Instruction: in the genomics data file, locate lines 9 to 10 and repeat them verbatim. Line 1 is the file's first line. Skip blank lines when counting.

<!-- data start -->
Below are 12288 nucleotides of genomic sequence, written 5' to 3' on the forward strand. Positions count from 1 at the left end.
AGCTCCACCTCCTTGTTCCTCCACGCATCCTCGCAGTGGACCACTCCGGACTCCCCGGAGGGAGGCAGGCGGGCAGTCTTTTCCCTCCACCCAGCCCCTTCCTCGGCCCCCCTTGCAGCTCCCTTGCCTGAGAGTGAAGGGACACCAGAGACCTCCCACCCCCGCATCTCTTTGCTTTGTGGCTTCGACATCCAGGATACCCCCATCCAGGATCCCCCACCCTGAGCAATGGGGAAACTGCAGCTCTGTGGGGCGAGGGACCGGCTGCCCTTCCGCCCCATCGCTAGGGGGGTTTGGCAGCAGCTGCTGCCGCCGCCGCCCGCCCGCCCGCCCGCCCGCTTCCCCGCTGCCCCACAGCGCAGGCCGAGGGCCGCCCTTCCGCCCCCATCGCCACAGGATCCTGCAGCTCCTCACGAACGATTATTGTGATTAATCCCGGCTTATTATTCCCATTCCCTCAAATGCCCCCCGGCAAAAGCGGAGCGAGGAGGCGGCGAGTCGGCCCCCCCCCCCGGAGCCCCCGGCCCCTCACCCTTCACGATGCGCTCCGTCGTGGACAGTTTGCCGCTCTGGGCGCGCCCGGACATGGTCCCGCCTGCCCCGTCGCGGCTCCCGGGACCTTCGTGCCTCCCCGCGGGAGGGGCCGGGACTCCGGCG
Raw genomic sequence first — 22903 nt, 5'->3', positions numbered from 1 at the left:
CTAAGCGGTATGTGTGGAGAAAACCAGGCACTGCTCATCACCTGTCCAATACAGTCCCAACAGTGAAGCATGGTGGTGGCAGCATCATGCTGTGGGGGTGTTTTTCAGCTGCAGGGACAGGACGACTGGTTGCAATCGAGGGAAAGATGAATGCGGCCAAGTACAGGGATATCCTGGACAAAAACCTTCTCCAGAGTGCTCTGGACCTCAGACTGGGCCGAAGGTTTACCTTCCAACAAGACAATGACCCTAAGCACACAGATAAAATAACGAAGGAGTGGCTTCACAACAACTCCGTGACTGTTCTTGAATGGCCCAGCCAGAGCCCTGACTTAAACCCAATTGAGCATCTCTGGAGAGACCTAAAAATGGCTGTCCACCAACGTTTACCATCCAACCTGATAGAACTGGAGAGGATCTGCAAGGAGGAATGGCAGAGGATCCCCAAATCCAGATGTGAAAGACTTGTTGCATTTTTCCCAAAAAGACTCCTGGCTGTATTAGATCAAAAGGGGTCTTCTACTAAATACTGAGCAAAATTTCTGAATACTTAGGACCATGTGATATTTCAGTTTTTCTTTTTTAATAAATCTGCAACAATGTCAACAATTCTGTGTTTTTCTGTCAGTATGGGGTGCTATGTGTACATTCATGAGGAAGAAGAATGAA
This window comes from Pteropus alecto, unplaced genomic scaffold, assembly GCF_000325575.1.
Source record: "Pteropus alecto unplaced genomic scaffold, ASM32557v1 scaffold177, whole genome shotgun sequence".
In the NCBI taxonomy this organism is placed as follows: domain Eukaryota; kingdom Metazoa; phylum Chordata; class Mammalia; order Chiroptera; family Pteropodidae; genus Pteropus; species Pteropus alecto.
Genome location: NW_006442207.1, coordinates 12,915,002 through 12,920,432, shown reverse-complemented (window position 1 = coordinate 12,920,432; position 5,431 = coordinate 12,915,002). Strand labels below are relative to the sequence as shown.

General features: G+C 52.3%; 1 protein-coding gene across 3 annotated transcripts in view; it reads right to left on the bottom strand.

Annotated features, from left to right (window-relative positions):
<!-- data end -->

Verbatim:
General features: G+C 52.3%; 1 protein-coding gene across 3 annotated transcripts in view; it reads right to left on the bottom strand.

Annotated features, from left to right (window-relative positions):